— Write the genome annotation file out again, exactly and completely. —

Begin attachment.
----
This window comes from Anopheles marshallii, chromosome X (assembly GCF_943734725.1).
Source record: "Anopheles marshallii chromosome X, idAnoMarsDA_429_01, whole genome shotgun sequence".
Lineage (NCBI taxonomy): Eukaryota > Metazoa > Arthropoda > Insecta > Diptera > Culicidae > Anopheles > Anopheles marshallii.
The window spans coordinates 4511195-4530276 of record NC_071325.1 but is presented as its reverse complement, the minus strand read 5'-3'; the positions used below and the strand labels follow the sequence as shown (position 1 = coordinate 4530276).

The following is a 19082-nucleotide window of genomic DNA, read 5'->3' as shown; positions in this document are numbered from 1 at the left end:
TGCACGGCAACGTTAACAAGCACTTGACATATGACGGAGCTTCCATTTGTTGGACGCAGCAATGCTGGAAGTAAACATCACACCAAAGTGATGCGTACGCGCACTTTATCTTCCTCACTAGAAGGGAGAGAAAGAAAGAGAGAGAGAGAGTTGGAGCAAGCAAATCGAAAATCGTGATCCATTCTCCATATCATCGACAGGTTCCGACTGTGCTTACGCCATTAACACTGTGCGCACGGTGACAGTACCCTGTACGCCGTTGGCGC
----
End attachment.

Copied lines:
This window comes from Anopheles marshallii, chromosome X (assembly GCF_943734725.1).
Source record: "Anopheles marshallii chromosome X, idAnoMarsDA_429_01, whole genome shotgun sequence".
Lineage (NCBI taxonomy): Eukaryota > Metazoa > Arthropoda > Insecta > Diptera > Culicidae > Anopheles > Anopheles marshallii.
The window spans coordinates 4511195-4530276 of record NC_071325.1 but is presented as its reverse complement, the minus strand read 5'-3'; the positions used below and the strand labels follow the sequence as shown (position 1 = coordinate 4530276).

The following is a 19082-nucleotide window of genomic DNA, read 5'->3' as shown; positions in this document are numbered from 1 at the left end:
TGCACGGCAACGTTAACAAGCACTTGACATATGACGGAGCTTCCATTTGTTGGACGCAGCAATGCTGGAAGTAAACATCACACCAAAGTGATGCGTACGCGCACTTTATCTTCCTCACTAGAAGGGAGAGAAAGAAAGAGAGAGAGAGAGTTGGAGCAAGCAAATCGAAAATCGTGATCCATTCTCCATATCATCGACAGGTTCCGACTGTGCTTACGCCATTAACACTGTGCGCACGGTGACAGTACCCTGTACGCCGTTGGCGC